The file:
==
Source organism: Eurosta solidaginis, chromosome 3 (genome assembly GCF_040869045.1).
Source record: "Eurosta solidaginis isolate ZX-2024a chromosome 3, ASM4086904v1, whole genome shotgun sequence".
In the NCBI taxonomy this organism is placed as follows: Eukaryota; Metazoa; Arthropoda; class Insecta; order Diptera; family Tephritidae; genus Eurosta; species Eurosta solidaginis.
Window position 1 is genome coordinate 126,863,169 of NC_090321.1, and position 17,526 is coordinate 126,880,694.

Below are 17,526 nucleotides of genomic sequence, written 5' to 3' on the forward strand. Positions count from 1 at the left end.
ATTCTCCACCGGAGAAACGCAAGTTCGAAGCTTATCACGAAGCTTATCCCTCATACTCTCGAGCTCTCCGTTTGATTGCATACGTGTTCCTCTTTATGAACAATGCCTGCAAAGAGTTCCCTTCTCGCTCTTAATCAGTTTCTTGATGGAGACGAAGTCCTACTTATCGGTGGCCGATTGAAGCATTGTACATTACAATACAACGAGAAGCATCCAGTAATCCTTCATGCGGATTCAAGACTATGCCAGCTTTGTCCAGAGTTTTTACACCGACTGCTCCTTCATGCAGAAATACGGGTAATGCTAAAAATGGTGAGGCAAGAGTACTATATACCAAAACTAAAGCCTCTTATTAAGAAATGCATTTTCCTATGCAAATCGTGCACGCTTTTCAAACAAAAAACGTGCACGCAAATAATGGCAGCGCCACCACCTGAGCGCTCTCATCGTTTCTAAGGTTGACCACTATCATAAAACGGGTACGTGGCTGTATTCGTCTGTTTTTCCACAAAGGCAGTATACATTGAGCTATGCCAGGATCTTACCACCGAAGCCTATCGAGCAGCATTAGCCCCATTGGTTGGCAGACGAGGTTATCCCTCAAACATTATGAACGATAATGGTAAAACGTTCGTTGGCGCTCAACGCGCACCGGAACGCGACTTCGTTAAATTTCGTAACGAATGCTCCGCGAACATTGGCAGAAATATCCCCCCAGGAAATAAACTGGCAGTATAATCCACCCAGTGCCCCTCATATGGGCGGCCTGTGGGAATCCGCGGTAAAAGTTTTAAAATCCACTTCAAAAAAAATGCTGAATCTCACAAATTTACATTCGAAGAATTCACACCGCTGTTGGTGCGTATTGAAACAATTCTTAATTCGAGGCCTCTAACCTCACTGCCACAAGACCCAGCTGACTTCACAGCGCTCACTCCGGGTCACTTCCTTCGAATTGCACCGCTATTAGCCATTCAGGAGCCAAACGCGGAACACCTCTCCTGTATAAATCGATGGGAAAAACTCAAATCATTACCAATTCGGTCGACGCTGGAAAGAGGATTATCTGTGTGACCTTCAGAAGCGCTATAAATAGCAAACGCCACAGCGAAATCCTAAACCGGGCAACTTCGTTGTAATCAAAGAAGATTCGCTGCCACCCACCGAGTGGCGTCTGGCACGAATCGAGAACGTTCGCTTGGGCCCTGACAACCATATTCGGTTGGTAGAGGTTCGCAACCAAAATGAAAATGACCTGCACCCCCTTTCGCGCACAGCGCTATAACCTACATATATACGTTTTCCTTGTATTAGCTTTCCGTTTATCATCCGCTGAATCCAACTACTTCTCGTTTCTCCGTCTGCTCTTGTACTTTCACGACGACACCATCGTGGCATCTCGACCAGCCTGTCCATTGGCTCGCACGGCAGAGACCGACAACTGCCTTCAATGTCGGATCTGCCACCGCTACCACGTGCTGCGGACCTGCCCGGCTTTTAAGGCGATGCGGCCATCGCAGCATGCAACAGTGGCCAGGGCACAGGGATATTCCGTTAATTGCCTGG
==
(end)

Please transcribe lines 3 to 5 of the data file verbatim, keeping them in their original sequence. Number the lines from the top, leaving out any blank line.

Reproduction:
In the NCBI taxonomy this organism is placed as follows: Eukaryota; Metazoa; Arthropoda; class Insecta; order Diptera; family Tephritidae; genus Eurosta; species Eurosta solidaginis.
Window position 1 is genome coordinate 126,863,169 of NC_090321.1, and position 17,526 is coordinate 126,880,694.

Below are 17,526 nucleotides of genomic sequence, written 5' to 3' on the forward strand. Positions count from 1 at the left end.